To examine the ability of the EBV antigen-specific CD8 T cell response to control viral activity during situations of diminished immune control, we determined whether non-myeloablative chemotherapy might have resulted in EBV reactivation. Plasma antibody levels for viral capsid antigen (VCA) IgG and IgM, Epstein-Barr nuclear antigen (EBNA) IgG, and early antigen (EA) IgG were measured before and after TLD and ACT treatments (Figure 1D)[33]. EBV-specific antibodies remained stable for several months after treatment in all patients. This is consistent with a latent EBV infection without viral reactivation, although the latter cannot be completely excluded. The EBV DNA copy numbers per million PBMCs were below the level of detection by real-time PCR reaction in blood samples before and after TLD (data not shown).

The ex vivo EBV antigen-specific CD8 T cell repertoire following transient lympho-depletion reveals clonotype persistence despite frequency fluctuations

We previously developed a strategy of global cDNA amplification at the 5-cell level suitable for the direct ex vivo assessment of individual TCR BV-CDR3beta (TRBV) gene segment usage [14,34]. Briefly, cDNA pools of EBV epitope-specific CD8 T cells were initially generated and used as a screen for recurrent TRBV families. Subsequently, the dominance of each TRBV family was determined by testing every single 5-cell sample, comprising the pool for the positive TRBV families, and representing the equivalent of 300 to 450 virus-specific CD8 T cells per individual. The amplified TRBV-CDR3-JB gene segments were ultimately sequenced or PCR-clonotyped to identify the unique TCR signature of each T cell clonotype, as described in Materials and Methods. Using this approach, we initially compared the TCR clonotype repertoire of directly ex vivo sorted 5-cell of EBV-specific T cells with that of single T cells generated by in vitro limiting dilution cultures. Comparable proportions of individual TCR clonotype signatures were found when using the ex vivo sorted 5-cell and the in vitro T cell cloning approaches (Figure S2A), in agreement with previous studies [14,15,28]. Moreover, independently performed ex vivo sorting experiments on single virus antigen-specific T cells, revealed similar relative frequencies of dominant T cell clonotypes (Figure S2B). Altogether, these results indicate that our direct ex vivo approach allows the high-resolution molecular characterization of the clonotype repertoire in vivo in well-defined antigen-specific subpopulations.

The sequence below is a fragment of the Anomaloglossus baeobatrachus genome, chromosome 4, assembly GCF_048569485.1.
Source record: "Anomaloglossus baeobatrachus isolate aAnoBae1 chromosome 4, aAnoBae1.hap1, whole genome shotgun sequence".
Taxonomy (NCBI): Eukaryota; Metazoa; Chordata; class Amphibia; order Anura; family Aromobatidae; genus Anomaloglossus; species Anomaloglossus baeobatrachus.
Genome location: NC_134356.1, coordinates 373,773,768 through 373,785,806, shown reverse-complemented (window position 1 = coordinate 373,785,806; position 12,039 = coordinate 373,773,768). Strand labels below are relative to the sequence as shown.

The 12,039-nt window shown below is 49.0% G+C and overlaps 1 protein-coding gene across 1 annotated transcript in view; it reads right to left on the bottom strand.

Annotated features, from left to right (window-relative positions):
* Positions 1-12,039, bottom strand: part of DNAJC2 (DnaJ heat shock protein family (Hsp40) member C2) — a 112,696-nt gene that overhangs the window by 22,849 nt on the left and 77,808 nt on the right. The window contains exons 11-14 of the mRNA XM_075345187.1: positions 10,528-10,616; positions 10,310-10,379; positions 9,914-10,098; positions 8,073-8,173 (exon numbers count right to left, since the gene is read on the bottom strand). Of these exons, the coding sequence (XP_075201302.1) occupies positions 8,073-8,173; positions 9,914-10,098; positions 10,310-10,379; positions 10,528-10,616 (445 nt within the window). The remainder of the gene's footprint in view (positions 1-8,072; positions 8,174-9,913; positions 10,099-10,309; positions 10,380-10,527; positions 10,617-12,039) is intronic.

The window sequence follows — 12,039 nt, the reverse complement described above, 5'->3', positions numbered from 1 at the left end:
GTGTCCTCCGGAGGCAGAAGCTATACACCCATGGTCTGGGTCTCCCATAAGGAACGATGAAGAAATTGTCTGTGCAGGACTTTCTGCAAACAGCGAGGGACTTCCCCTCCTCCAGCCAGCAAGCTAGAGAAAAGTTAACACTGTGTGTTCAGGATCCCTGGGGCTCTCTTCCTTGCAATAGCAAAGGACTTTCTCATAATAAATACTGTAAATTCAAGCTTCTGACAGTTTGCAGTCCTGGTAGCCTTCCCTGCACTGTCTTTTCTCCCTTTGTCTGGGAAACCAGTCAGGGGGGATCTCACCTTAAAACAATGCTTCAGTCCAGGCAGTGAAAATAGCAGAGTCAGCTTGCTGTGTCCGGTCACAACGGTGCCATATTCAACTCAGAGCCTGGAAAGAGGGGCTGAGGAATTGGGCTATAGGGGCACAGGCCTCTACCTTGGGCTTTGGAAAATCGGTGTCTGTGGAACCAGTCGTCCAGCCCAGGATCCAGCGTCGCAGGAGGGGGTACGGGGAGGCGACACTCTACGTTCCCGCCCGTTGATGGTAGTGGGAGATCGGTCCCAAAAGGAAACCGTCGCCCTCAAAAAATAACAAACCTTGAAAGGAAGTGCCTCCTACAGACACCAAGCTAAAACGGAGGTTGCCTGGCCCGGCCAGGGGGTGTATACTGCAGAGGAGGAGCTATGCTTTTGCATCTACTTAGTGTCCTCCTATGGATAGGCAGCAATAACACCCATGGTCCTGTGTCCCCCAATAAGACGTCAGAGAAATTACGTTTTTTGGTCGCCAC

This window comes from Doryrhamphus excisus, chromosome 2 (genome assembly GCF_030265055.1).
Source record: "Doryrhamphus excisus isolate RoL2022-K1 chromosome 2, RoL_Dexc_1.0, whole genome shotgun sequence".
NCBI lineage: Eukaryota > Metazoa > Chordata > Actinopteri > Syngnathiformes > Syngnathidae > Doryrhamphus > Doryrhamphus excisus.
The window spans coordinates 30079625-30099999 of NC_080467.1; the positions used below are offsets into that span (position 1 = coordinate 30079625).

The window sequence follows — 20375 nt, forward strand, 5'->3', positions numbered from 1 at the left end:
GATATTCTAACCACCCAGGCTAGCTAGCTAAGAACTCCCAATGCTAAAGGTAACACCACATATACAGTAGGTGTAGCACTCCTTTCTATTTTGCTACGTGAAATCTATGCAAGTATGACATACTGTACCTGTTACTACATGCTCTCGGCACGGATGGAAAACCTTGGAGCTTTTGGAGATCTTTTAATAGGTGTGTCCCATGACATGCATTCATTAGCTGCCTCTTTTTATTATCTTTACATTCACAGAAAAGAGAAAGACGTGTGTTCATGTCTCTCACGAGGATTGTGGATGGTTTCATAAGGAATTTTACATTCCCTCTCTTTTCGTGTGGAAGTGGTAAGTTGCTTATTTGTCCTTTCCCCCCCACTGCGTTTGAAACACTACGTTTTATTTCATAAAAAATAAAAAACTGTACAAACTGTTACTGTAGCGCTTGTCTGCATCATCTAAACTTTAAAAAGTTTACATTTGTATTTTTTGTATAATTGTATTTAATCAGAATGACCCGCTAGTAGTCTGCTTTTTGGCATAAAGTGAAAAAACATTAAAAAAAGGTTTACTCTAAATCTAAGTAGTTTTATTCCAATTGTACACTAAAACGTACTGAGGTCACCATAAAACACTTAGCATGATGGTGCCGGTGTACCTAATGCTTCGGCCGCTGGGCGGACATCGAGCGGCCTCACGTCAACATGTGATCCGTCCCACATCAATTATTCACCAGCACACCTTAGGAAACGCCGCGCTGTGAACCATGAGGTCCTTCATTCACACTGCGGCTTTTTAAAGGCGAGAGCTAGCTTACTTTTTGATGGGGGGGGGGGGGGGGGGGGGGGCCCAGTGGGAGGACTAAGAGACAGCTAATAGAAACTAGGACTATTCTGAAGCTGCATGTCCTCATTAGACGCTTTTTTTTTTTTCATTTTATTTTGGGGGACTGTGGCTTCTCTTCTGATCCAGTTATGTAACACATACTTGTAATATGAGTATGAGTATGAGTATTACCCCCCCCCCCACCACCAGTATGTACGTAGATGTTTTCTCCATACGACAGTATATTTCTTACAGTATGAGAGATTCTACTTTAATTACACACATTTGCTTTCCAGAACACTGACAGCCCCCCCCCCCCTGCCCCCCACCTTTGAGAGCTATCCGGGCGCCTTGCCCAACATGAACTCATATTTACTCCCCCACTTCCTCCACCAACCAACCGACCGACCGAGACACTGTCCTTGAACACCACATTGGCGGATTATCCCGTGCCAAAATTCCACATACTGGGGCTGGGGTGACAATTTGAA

We next determined the persistence of EBV BMFL1-specific T cell clonotypes in healthy individuals over time. The majority of clonotypes were present at both early and late time-points (Figure 2A). Moreover, a correlation showed a statistically significant association between the frequencies of clonotypes detected over a period of 4 years (Figure 2B; Rho = 0.739, P < 0.001, Spearman’s correlation). We could observe the appearance of new clonotypes over time, however these newly detected clonotypes were of low frequencies (

< 5%) (Figure 2B). Together, these results are in line with those previously reported by our group [14] and others [23], and indicate that once established in healthy adults, the clonal composition during chronic herpes viruses infection is kept stable for at least several years.

Figure 2. Ex vivo TCR beta-chain clonotype composition among EBV-specific CD8 T cells over time in healthy donors and melanoma patients.

A and C. TRBV clonotype composition of EBV-specific CD8 T cells in PBMCs from two healthy donors (A) at early (2002) and late (2006) time-points, and in PBMCs from four melanoma patients (C) at Leuka time-point and post-ACT. Each clonotype is represented by its specific TRBV family and its code number (clono). Clonotype frequencies are calculated by the presence of each clonotypic sequence among individual 5-cell samples (healthy donors, n = 142; melanoma patients, n = 344) sorted directly ex vivo. Of note, only frequencies from either new “increasing” or “declining” clonotypes are depicted. B and D. Correlation of individual clonotype frequencies obtained from ex vivo sorted 5-cell samples (B) between blood samples at early (2002) and late (2006) time-points from two healthy donors and (D) between Leuka and post-ACT from five melanoma patients (Spearman’s correlation). Insets show the correlation between TCR clonotypes with frequencies below 10% for healthy donors and 20% for patients.